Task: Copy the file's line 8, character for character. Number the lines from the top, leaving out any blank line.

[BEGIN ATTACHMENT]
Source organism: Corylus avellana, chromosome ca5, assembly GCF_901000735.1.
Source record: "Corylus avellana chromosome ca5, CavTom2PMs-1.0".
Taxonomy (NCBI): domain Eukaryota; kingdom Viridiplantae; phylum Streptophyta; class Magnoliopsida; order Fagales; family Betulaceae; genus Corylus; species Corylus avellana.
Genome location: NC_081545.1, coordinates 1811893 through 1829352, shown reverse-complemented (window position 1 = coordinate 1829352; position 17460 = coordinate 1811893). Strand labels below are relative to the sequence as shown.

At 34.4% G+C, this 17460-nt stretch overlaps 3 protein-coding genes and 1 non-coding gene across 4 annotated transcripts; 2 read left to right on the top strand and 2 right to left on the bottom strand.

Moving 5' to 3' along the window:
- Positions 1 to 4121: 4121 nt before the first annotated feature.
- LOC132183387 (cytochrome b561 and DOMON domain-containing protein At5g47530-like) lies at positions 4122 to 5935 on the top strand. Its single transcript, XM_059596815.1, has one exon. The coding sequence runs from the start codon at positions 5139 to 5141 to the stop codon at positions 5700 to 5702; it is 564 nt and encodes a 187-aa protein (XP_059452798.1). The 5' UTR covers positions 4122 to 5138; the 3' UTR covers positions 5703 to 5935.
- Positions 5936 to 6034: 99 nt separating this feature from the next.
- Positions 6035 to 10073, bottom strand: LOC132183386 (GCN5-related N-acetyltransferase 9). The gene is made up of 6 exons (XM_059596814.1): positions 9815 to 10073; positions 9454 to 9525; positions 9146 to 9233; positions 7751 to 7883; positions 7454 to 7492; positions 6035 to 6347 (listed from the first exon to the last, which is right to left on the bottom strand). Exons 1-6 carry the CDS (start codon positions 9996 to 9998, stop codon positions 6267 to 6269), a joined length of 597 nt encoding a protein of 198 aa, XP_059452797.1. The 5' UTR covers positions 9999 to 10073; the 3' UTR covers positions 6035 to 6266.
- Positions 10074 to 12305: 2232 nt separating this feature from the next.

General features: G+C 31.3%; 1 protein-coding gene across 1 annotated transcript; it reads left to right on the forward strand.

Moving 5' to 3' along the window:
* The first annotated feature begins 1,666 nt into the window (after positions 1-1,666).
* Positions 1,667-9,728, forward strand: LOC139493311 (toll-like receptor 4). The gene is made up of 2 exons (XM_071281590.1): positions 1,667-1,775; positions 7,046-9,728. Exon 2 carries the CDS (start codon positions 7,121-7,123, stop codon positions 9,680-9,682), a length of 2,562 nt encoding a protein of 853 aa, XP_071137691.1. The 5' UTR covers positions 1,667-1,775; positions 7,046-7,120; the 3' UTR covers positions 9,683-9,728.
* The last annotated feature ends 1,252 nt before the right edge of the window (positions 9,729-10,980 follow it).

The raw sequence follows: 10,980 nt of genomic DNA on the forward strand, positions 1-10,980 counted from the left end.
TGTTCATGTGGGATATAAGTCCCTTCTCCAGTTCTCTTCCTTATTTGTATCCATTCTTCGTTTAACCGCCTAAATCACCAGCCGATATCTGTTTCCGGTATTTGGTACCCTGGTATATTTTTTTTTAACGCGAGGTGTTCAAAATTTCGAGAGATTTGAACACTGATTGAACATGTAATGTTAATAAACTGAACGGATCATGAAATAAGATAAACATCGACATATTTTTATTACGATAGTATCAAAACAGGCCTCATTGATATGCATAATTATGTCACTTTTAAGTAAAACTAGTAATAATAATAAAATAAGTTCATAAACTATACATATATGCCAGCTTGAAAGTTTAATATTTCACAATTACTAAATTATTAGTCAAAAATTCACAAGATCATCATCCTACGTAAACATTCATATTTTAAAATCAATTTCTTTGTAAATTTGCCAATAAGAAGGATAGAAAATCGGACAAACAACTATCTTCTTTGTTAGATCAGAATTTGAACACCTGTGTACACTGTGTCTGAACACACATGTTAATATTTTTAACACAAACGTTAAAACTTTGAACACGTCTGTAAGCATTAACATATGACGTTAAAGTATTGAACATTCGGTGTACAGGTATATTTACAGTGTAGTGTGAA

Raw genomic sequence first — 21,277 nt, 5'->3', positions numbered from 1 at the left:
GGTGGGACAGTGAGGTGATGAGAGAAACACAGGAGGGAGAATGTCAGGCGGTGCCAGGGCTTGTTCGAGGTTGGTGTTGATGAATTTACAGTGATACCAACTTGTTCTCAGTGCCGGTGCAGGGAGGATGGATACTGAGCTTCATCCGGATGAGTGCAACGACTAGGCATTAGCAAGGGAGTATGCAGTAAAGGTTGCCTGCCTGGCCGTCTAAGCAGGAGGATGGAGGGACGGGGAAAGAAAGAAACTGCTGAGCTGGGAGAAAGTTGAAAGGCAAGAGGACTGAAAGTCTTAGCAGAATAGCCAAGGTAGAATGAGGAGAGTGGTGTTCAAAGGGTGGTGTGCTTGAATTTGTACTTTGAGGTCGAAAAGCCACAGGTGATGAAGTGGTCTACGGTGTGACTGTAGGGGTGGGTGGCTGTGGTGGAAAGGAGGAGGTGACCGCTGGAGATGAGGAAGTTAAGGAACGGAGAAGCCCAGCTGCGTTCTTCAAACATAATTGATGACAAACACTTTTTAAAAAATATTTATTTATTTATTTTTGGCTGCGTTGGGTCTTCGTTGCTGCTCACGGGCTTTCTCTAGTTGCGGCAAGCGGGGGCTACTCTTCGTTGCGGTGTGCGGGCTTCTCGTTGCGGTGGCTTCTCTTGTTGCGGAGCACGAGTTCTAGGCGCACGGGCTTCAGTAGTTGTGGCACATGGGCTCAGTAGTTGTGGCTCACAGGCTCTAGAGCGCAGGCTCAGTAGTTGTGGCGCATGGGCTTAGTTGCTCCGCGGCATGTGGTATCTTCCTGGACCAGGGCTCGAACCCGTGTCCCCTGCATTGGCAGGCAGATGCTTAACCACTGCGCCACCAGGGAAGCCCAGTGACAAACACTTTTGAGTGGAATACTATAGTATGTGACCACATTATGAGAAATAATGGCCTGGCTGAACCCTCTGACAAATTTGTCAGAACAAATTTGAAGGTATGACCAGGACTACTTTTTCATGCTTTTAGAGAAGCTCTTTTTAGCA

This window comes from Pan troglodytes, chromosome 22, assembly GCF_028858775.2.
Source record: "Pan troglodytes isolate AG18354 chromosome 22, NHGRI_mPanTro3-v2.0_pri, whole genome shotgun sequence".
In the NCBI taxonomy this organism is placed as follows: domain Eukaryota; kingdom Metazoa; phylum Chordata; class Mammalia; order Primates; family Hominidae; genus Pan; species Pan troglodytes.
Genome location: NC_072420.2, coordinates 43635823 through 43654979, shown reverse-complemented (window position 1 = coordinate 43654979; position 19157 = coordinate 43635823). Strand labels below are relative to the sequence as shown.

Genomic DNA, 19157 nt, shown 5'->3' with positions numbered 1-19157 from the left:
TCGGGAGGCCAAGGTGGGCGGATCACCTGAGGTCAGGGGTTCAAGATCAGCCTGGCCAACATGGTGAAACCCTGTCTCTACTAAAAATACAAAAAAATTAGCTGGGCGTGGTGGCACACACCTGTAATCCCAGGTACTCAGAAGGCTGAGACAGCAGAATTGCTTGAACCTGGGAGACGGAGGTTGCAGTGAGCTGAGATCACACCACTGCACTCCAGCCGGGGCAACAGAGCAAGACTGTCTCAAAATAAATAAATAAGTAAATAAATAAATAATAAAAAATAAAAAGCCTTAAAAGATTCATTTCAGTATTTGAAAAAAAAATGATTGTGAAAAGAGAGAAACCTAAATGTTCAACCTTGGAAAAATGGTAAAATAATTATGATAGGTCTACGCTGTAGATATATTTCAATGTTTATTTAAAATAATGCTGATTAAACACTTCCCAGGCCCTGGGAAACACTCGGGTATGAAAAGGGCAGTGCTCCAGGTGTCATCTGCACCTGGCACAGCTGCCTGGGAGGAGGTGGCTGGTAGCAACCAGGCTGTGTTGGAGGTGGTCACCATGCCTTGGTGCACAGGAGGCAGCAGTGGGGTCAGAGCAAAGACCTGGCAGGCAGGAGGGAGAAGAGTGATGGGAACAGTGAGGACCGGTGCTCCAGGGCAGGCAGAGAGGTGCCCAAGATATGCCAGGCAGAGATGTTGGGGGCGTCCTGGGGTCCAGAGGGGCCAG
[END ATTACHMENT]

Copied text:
- LOC132183387 (cytochrome b561 and DOMON domain-containing protein At5g47530-like) lies at positions 4122 to 5935 on the top strand. Its single transcript, XM_059596815.1, has one exon. The coding sequence runs from the start codon at positions 5139 to 5141 to the stop codon at positions 5700 to 5702; it is 564 nt and encodes a 187-aa protein (XP_059452798.1). The 5' UTR covers positions 4122 to 5138; the 3' UTR covers positions 5703 to 5935.